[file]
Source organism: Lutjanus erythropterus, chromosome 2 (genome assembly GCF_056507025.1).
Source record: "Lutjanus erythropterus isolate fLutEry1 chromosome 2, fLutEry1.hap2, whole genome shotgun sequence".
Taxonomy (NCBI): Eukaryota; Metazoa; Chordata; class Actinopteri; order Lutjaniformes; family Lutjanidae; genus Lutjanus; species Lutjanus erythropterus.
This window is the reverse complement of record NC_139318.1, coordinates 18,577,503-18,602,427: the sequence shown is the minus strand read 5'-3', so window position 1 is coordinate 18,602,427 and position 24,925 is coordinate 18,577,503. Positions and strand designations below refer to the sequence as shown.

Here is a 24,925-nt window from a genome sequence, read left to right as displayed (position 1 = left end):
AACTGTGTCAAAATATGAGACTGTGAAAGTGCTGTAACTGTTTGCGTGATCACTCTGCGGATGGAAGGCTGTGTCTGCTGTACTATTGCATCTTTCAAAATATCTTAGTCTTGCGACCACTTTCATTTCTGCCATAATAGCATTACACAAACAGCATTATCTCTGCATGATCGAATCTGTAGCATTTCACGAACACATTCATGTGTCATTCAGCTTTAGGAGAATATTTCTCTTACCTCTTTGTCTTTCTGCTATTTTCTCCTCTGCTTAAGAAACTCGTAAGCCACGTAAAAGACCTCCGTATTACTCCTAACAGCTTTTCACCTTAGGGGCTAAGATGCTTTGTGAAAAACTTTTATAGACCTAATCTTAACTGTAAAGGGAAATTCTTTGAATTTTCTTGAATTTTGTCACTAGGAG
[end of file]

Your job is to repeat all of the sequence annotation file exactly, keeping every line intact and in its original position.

Source organism: Lutjanus erythropterus, chromosome 2 (genome assembly GCF_056507025.1).
Source record: "Lutjanus erythropterus isolate fLutEry1 chromosome 2, fLutEry1.hap2, whole genome shotgun sequence".
Taxonomy (NCBI): Eukaryota; Metazoa; Chordata; class Actinopteri; order Lutjaniformes; family Lutjanidae; genus Lutjanus; species Lutjanus erythropterus.
This window is the reverse complement of record NC_139318.1, coordinates 18,577,503-18,602,427: the sequence shown is the minus strand read 5'-3', so window position 1 is coordinate 18,602,427 and position 24,925 is coordinate 18,577,503. Positions and strand designations below refer to the sequence as shown.

Here is a 24,925-nt window from a genome sequence, read left to right as displayed (position 1 = left end):
AACTGTGTCAAAATATGAGACTGTGAAAGTGCTGTAACTGTTTGCGTGATCACTCTGCGGATGGAAGGCTGTGTCTGCTGTACTATTGCATCTTTCAAAATATCTTAGTCTTGCGACCACTTTCATTTCTGCCATAATAGCATTACACAAACAGCATTATCTCTGCATGATCGAATCTGTAGCATTTCACGAACACATTCATGTGTCATTCAGCTTTAGGAGAATATTTCTCTTACCTCTTTGTCTTTCTGCTATTTTCTCCTCTGCTTAAGAAACTCGTAAGCCACGTAAAAGACCTCCGTATTACTCCTAACAGCTTTTCACCTTAGGGGCTAAGATGCTTTGTGAAAAACTTTTATAGACCTAATCTTAACTGTAAAGGGAAATTCTTTGAATTTTCTTGAATTTTGTCACTAGGAG